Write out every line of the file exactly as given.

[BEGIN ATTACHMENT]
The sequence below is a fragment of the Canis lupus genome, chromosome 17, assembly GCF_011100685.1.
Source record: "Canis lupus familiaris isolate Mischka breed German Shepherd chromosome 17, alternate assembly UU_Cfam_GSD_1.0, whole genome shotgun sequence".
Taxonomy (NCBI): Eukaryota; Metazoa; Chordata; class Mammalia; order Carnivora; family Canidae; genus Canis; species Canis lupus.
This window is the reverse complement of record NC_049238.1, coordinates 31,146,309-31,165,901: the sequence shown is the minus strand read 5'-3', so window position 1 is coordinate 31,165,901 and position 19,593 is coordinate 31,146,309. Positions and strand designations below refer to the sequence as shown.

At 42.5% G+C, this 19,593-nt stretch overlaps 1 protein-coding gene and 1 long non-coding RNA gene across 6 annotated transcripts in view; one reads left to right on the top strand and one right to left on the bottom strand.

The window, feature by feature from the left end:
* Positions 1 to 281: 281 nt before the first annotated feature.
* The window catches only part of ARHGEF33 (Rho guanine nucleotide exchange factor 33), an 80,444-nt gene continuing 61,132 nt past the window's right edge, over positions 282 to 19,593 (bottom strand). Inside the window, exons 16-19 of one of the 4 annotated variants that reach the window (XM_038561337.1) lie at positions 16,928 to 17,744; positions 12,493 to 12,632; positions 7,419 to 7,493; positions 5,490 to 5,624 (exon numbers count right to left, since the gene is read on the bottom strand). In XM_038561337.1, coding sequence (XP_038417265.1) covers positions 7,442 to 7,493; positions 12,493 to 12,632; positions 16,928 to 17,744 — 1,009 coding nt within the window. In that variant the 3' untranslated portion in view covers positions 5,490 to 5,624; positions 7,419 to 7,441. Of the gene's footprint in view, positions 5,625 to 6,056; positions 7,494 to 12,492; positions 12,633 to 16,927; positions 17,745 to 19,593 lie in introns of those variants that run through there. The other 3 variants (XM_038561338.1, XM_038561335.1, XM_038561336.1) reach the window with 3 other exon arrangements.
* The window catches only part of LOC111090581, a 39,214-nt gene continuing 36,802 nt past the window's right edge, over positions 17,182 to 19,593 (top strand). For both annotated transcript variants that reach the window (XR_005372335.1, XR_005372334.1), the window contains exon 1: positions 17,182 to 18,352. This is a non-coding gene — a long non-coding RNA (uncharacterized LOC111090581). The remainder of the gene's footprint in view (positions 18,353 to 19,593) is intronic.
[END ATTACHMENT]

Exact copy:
The sequence below is a fragment of the Canis lupus genome, chromosome 17, assembly GCF_011100685.1.
Source record: "Canis lupus familiaris isolate Mischka breed German Shepherd chromosome 17, alternate assembly UU_Cfam_GSD_1.0, whole genome shotgun sequence".
Taxonomy (NCBI): Eukaryota; Metazoa; Chordata; class Mammalia; order Carnivora; family Canidae; genus Canis; species Canis lupus.
This window is the reverse complement of record NC_049238.1, coordinates 31,146,309-31,165,901: the sequence shown is the minus strand read 5'-3', so window position 1 is coordinate 31,165,901 and position 19,593 is coordinate 31,146,309. Positions and strand designations below refer to the sequence as shown.

At 42.5% G+C, this 19,593-nt stretch overlaps 1 protein-coding gene and 1 long non-coding RNA gene across 6 annotated transcripts in view; one reads left to right on the top strand and one right to left on the bottom strand.

The window, feature by feature from the left end:
* Positions 1 to 281: 281 nt before the first annotated feature.
* The window catches only part of ARHGEF33 (Rho guanine nucleotide exchange factor 33), an 80,444-nt gene continuing 61,132 nt past the window's right edge, over positions 282 to 19,593 (bottom strand). Inside the window, exons 16-19 of one of the 4 annotated variants that reach the window (XM_038561337.1) lie at positions 16,928 to 17,744; positions 12,493 to 12,632; positions 7,419 to 7,493; positions 5,490 to 5,624 (exon numbers count right to left, since the gene is read on the bottom strand). In XM_038561337.1, coding sequence (XP_038417265.1) covers positions 7,442 to 7,493; positions 12,493 to 12,632; positions 16,928 to 17,744 — 1,009 coding nt within the window. In that variant the 3' untranslated portion in view covers positions 5,490 to 5,624; positions 7,419 to 7,441. Of the gene's footprint in view, positions 5,625 to 6,056; positions 7,494 to 12,492; positions 12,633 to 16,927; positions 17,745 to 19,593 lie in introns of those variants that run through there. The other 3 variants (XM_038561338.1, XM_038561335.1, XM_038561336.1) reach the window with 3 other exon arrangements.
* The window catches only part of LOC111090581, a 39,214-nt gene continuing 36,802 nt past the window's right edge, over positions 17,182 to 19,593 (top strand). For both annotated transcript variants that reach the window (XR_005372335.1, XR_005372334.1), the window contains exon 1: positions 17,182 to 18,352. This is a non-coding gene — a long non-coding RNA (uncharacterized LOC111090581). The remainder of the gene's footprint in view (positions 18,353 to 19,593) is intronic.